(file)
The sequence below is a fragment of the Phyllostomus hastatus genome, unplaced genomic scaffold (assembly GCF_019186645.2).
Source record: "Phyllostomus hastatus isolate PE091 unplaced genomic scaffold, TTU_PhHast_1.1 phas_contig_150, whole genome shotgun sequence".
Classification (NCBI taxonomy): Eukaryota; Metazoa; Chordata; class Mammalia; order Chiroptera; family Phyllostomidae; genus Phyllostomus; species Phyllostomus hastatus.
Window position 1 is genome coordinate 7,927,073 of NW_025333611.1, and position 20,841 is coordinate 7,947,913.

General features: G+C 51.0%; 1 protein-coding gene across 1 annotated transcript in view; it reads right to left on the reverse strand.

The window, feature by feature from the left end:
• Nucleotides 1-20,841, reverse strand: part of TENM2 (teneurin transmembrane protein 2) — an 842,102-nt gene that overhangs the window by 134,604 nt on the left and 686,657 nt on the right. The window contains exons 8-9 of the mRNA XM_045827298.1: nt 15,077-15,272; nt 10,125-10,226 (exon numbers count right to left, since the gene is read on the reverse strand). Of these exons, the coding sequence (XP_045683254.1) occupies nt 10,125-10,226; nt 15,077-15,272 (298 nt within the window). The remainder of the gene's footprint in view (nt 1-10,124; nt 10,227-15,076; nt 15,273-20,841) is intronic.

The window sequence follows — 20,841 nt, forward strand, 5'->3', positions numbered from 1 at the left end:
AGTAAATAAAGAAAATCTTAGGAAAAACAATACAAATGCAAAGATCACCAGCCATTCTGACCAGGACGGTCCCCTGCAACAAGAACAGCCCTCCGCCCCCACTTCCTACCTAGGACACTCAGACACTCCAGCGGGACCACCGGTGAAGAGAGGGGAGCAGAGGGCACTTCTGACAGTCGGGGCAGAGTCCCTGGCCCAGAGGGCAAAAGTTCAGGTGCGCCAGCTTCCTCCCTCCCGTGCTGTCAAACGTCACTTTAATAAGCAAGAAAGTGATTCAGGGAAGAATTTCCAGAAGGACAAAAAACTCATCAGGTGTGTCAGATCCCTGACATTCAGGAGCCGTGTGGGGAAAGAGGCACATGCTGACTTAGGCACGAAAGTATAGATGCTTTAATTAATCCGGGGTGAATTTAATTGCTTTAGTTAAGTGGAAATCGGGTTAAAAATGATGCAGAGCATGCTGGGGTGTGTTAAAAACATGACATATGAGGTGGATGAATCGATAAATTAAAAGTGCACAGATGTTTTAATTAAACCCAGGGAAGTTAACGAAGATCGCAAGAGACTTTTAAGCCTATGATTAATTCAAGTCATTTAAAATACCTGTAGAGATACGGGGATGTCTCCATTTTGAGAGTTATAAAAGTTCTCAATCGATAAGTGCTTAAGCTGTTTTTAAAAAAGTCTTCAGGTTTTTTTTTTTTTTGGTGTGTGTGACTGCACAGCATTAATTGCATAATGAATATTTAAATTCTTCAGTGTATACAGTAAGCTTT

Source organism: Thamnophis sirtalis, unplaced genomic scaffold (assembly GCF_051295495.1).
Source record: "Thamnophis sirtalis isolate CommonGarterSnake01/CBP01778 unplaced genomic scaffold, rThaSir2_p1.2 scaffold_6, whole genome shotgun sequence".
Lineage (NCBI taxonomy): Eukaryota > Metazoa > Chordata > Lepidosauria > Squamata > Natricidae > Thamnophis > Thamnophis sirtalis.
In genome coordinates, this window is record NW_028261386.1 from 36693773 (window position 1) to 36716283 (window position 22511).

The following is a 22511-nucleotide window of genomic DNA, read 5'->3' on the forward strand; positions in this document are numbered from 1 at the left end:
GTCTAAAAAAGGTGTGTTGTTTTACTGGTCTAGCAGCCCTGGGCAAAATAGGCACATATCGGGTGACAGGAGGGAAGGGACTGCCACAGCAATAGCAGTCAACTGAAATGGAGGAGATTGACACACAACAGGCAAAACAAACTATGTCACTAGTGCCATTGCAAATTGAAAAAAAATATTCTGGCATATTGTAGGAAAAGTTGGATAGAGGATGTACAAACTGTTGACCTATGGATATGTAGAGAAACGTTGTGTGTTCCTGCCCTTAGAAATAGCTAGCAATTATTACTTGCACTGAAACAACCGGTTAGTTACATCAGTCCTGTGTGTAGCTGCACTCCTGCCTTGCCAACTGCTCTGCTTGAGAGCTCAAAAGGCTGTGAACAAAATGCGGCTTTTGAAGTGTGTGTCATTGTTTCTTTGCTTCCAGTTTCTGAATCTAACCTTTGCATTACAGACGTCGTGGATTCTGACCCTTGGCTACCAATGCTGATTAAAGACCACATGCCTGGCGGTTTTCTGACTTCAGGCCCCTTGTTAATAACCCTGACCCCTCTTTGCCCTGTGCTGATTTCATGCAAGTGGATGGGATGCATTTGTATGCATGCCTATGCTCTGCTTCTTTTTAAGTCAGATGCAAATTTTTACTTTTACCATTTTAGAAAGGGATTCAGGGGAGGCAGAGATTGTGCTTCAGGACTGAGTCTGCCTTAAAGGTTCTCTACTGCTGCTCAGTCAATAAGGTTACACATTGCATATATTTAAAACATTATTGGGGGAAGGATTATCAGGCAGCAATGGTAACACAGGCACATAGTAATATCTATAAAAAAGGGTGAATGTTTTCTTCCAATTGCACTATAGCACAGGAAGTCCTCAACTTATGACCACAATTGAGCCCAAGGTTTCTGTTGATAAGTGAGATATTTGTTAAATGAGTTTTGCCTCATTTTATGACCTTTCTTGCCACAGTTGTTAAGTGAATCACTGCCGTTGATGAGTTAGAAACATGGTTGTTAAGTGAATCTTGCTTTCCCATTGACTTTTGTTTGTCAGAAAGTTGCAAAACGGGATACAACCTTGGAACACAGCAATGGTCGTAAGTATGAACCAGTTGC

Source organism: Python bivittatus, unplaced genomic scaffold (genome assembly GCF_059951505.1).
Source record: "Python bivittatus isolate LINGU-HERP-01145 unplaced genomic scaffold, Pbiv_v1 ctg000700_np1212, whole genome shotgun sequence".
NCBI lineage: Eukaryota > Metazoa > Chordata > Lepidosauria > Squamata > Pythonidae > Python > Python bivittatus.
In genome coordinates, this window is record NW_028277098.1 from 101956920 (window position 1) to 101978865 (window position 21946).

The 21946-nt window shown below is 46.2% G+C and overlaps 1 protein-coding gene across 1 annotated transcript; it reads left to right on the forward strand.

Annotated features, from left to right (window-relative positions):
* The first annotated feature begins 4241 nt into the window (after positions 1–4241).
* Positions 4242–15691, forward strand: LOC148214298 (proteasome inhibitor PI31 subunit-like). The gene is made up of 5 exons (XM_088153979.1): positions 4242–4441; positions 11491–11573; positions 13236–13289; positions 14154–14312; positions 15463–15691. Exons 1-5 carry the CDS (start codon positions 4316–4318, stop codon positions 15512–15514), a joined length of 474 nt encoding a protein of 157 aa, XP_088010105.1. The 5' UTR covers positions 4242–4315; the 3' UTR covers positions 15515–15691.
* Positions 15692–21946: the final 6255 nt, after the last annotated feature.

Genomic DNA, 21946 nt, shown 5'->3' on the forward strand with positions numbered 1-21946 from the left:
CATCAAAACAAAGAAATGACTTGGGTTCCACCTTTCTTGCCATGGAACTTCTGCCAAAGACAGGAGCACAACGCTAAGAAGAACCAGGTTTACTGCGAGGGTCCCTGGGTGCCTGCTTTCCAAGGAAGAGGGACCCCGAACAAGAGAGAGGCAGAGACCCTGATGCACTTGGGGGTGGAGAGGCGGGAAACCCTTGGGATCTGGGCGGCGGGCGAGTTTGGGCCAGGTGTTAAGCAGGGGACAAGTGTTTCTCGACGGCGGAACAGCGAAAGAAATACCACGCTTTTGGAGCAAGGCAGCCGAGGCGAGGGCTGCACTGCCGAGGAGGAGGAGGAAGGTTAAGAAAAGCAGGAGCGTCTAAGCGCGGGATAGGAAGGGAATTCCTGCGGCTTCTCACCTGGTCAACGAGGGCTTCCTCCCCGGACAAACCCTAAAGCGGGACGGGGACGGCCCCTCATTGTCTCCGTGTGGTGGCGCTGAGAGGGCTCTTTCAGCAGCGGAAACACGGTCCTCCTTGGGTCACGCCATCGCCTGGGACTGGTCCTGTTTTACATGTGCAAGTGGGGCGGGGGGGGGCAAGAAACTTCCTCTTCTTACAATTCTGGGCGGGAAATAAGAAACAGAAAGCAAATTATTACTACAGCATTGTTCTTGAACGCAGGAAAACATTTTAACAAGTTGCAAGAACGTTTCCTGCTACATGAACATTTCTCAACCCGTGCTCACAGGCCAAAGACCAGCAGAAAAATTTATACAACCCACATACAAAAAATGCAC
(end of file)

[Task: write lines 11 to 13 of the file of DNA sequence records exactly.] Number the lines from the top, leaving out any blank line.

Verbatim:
Source record: "Thamnophis sirtalis isolate CommonGarterSnake01/CBP01778 unplaced genomic scaffold, rThaSir2_p1.2 scaffold_6, whole genome shotgun sequence".
Lineage (NCBI taxonomy): Eukaryota > Metazoa > Chordata > Lepidosauria > Squamata > Natricidae > Thamnophis > Thamnophis sirtalis.
In genome coordinates, this window is record NW_028261386.1 from 36693773 (window position 1) to 36716283 (window position 22511).